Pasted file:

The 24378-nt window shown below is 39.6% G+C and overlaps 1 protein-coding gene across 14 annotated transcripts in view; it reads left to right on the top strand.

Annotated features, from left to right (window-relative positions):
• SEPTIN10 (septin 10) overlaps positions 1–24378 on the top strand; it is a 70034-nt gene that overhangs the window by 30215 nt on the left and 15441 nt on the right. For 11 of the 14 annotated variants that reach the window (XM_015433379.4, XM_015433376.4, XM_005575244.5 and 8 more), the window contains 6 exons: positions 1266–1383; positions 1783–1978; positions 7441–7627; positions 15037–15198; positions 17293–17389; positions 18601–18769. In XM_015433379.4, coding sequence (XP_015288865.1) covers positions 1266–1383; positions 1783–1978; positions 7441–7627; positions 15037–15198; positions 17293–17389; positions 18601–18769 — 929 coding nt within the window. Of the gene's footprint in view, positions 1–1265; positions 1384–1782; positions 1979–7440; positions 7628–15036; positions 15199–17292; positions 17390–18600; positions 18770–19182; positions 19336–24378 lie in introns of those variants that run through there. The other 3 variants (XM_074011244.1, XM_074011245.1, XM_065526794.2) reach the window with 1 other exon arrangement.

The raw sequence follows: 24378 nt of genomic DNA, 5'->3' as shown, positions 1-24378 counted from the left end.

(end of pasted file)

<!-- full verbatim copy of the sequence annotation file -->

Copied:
The 24378-nt window shown below is 39.6% G+C and overlaps 1 protein-coding gene across 14 annotated transcripts in view; it reads left to right on the top strand.

Annotated features, from left to right (window-relative positions):
• SEPTIN10 (septin 10) overlaps positions 1–24378 on the top strand; it is a 70034-nt gene that overhangs the window by 30215 nt on the left and 15441 nt on the right. For 11 of the 14 annotated variants that reach the window (XM_015433379.4, XM_015433376.4, XM_005575244.5 and 8 more), the window contains 6 exons: positions 1266–1383; positions 1783–1978; positions 7441–7627; positions 15037–15198; positions 17293–17389; positions 18601–18769. In XM_015433379.4, coding sequence (XP_015288865.1) covers positions 1266–1383; positions 1783–1978; positions 7441–7627; positions 15037–15198; positions 17293–17389; positions 18601–18769 — 929 coding nt within the window. Of the gene's footprint in view, positions 1–1265; positions 1384–1782; positions 1979–7440; positions 7628–15036; positions 15199–17292; positions 17390–18600; positions 18770–19182; positions 19336–24378 lie in introns of those variants that run through there. The other 3 variants (XM_074011244.1, XM_074011245.1, XM_065526794.2) reach the window with 1 other exon arrangement.

The raw sequence follows: 24378 nt of genomic DNA, 5'->3' as shown, positions 1-24378 counted from the left end.